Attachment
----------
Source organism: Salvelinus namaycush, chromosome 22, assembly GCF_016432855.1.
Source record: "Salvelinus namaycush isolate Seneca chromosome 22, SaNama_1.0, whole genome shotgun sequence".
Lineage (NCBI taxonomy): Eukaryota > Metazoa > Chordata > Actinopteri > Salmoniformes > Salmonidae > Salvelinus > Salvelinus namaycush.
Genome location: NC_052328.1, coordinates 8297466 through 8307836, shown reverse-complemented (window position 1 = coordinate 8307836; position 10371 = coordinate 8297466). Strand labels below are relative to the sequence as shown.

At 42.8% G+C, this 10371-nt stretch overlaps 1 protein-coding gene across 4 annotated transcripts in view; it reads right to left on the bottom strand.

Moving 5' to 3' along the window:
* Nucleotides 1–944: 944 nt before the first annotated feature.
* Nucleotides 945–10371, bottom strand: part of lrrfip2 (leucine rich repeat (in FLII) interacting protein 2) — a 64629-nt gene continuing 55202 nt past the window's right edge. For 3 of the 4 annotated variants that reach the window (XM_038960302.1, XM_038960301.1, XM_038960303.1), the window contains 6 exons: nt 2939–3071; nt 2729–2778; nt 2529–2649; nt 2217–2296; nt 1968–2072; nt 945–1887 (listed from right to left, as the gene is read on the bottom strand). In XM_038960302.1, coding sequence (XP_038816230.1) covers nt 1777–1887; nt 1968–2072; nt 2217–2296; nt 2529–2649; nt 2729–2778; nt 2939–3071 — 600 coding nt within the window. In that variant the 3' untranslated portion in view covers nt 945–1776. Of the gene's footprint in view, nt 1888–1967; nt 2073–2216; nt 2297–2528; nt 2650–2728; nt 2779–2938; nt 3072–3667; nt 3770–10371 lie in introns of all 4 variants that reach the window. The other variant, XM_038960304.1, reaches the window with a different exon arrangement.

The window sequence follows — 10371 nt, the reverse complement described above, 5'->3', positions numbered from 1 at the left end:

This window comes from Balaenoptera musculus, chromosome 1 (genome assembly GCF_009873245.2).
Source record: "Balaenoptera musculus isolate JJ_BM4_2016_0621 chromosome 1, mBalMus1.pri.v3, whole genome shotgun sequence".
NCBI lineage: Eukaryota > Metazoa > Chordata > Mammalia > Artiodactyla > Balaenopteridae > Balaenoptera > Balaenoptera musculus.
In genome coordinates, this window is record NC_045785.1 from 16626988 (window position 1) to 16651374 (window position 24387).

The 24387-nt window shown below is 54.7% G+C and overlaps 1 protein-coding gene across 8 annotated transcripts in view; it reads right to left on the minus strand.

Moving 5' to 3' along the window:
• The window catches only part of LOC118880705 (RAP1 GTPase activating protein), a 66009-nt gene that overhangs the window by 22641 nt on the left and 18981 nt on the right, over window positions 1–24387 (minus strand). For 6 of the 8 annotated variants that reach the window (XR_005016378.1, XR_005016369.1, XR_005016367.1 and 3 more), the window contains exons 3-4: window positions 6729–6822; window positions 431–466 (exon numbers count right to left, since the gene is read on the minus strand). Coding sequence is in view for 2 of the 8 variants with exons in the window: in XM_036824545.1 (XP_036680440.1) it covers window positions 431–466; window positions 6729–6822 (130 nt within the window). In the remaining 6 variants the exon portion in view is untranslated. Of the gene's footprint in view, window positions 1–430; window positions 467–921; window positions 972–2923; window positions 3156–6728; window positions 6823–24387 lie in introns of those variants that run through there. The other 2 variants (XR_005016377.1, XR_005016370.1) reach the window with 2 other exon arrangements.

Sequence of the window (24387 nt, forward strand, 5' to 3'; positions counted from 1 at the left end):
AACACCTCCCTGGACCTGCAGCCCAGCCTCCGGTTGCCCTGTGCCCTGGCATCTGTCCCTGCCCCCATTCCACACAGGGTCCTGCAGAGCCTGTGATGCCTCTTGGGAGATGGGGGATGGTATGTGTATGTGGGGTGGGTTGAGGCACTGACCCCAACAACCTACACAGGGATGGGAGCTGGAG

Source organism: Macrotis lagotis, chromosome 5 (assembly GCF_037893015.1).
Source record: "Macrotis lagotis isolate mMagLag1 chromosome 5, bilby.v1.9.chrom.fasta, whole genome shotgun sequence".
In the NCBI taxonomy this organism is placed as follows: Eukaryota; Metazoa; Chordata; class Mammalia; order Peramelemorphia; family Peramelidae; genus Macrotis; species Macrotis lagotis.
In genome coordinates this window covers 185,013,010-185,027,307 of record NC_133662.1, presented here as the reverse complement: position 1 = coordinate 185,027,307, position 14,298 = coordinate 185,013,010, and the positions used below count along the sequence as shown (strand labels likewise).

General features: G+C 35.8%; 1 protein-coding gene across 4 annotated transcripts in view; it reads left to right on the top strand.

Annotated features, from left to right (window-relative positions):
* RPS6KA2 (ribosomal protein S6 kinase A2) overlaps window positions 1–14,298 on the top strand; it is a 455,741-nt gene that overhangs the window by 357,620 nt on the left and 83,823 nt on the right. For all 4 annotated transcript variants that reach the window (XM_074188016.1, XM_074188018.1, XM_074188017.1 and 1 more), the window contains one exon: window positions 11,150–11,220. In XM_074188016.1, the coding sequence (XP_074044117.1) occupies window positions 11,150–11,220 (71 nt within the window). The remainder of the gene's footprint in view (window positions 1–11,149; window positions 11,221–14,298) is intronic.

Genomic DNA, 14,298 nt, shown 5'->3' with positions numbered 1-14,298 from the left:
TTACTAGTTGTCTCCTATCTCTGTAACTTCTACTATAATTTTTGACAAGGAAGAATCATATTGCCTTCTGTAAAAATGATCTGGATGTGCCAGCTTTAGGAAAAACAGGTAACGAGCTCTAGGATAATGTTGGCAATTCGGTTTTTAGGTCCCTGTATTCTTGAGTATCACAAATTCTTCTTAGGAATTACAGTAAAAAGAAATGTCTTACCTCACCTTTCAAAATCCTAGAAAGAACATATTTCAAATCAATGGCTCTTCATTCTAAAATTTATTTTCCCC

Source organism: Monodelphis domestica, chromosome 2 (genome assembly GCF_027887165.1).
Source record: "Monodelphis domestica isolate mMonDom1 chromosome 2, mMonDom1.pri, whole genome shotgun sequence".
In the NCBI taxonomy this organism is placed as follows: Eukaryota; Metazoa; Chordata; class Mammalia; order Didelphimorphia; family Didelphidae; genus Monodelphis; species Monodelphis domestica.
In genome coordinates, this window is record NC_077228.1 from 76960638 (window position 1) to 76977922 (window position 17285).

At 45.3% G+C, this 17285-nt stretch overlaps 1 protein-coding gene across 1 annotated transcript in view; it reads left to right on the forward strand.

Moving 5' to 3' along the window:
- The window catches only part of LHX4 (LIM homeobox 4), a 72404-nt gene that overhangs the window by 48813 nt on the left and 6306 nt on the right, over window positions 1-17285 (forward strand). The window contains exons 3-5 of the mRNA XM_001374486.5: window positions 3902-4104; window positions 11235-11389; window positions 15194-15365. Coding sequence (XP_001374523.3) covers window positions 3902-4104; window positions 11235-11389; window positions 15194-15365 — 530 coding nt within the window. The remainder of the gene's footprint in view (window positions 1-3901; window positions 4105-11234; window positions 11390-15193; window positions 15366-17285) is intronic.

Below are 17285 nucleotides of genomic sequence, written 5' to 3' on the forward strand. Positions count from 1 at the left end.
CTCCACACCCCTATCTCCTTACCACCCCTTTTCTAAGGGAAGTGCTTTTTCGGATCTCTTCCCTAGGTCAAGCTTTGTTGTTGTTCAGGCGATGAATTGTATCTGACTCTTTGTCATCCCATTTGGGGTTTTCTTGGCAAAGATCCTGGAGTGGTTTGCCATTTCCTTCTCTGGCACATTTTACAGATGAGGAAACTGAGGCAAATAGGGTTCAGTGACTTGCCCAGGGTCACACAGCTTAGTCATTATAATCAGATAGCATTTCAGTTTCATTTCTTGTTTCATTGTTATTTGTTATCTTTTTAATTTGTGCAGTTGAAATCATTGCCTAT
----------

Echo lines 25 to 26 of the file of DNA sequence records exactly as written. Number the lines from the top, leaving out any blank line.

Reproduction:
* RPS6KA2 (ribosomal protein S6 kinase A2) overlaps window positions 1–14,298 on the top strand; it is a 455,741-nt gene that overhangs the window by 357,620 nt on the left and 83,823 nt on the right. For all 4 annotated transcript variants that reach the window (XM_074188016.1, XM_074188018.1, XM_074188017.1 and 1 more), the window contains one exon: window positions 11,150–11,220. In XM_074188016.1, the coding sequence (XP_074044117.1) occupies window positions 11,150–11,220 (71 nt within the window). The remainder of the gene's footprint in view (window positions 1–11,149; window positions 11,221–14,298) is intronic.

Genomic DNA, 14,298 nt, shown 5'->3' with positions numbered 1-14,298 from the left: